Information for Funders

Graham Crouch / World Bank
By collecting information on the range of planned, ongoing, and not-yet- (or never-) published impact evaluations, RIDIE makes it possible for funders to find out what interventions are being planned or carried out and evaluated in a given country or topical domain. This helps to avoid undesirable duplication of efforts, indicates where information gaps are largest, and can aid funders in setting their priorities for new research support. As it typically takes several years for an evaluation to yield results and for findings to be published, funders who rely only on published studies may be using significantly out-of-date information about what is being done and where.

For specific evaluation studies that the funder supports, RIDIE offers a means to ensure the credibility, unbiasedness, and quality of the research. In particular, prospective registration of the study — under which evaluators lay out hypotheses, subgroups for analysis, and other design details — minimizes the potential for post hoc data mining or specification searches, whereby researchers use the results to decide what outcomes to report or specifications to use. Funders may choose to make pre-registration a condition of their support for a study.

In addition, RIDIE provides a straightforward mechanism for funders to monitor a study's progress and assess whether the evaluation is proceeding according to the initial design. By agreement with funders, researchers can easily download all study information and share that information with funders. This can include public information directly accessible from the RIDIE website as well as private information the researcher chooses not to release publicly before study completion.

How Funders Can Use RIDIE


Funders can search for studies in a particular country, region, or topical domain. Doing so can help them set funding priorities or evaluate particular funding applications (to ensure the study truly fills an information need).

Ensuring Transparency of Funded Studies

Funders may request or require that studies they fund be registered on RIDIE. For example, in addition to requiring that researchers specify hypotheses prior to data collection, the funder could require that researchers upload a comprehensive pre-analysis plan with specified elements. A pre-analysis plan is a detailed outline of the analysis plan written in advance of seeing the data, which may specify hypotheses to be tested, variable construction, equations to be estimated, controls to be used, and other aspects of the analysis. This funder would also presumably require that the study findings and other information be posted to RIDIE upon completion of the evaluation.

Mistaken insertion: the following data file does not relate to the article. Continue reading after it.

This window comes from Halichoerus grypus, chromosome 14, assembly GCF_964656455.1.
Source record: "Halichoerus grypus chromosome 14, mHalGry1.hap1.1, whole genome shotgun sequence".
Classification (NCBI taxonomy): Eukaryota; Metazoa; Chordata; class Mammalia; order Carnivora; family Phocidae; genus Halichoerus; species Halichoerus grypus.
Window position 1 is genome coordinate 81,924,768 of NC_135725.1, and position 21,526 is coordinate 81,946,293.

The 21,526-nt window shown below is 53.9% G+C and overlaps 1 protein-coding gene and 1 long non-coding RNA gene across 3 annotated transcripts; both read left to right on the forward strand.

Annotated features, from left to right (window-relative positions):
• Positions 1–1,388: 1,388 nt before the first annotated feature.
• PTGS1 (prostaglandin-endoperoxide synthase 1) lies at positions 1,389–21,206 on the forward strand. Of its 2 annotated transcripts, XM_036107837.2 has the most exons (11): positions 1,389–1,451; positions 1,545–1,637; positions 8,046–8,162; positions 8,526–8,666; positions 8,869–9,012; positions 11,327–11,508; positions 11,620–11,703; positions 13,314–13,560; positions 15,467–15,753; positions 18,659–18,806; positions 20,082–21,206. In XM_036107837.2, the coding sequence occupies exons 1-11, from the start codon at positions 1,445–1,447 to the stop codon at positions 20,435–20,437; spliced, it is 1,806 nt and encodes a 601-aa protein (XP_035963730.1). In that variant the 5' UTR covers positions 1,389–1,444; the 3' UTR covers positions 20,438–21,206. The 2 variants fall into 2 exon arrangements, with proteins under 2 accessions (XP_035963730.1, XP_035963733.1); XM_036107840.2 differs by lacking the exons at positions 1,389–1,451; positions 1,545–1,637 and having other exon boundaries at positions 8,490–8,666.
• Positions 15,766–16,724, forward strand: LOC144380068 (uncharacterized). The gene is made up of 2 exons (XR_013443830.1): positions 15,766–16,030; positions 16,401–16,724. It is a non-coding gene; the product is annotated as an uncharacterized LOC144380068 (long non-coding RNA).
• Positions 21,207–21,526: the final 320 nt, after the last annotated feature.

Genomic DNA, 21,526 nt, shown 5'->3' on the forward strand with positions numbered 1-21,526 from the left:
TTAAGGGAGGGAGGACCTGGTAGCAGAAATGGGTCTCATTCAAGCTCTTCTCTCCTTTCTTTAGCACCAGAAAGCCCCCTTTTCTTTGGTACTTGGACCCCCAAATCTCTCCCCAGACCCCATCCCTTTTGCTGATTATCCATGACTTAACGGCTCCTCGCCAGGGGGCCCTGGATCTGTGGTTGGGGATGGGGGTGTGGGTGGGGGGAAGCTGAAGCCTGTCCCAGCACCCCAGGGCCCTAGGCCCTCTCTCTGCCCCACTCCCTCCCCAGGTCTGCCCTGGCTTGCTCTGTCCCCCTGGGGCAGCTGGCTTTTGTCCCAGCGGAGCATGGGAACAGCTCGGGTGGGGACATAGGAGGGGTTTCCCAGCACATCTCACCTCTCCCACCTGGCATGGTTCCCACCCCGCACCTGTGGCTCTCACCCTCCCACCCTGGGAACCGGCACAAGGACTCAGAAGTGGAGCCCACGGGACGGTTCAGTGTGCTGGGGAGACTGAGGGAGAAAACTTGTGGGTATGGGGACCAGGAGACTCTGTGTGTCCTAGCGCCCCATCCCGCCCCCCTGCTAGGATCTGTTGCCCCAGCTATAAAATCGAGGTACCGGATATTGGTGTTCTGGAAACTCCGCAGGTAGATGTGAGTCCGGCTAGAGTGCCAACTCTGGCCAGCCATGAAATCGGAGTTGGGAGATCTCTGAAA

Note that RIDIE takes a fairly open approach and does not impose many requirements for reporting. For example, while researchers have to specify the outcomes or endpoints they will study, the fields for specifying hypotheses to be tested are not required. Therefore simply registering a study is not a guarantee that a researcher has entered a comprehensive prospective registration. It will be up to the funding organization to set specific requirements for their grantees based on their individual needs and preferences.

Monitoring Funded Studies

RIDIE provides a mechanism for researchers to update their study data with new information or changes to the study design — for example, a change in sample size or evaluation method necessitated by developments on the ground. These revisions to the original entry are tracked and date- and time-stamped in the RIDIE database. Funders can request that the researcher download information on changes and email it to them as an attachment when the changes occur. Alternatively, the researcher can submit updated RIDIE forms at the regular reporting intervals for the grant or contract. In other words, RIDIE can easily be integrated into standard reporting requirements. As noted earlier, the information provided can include both public and private details of the study.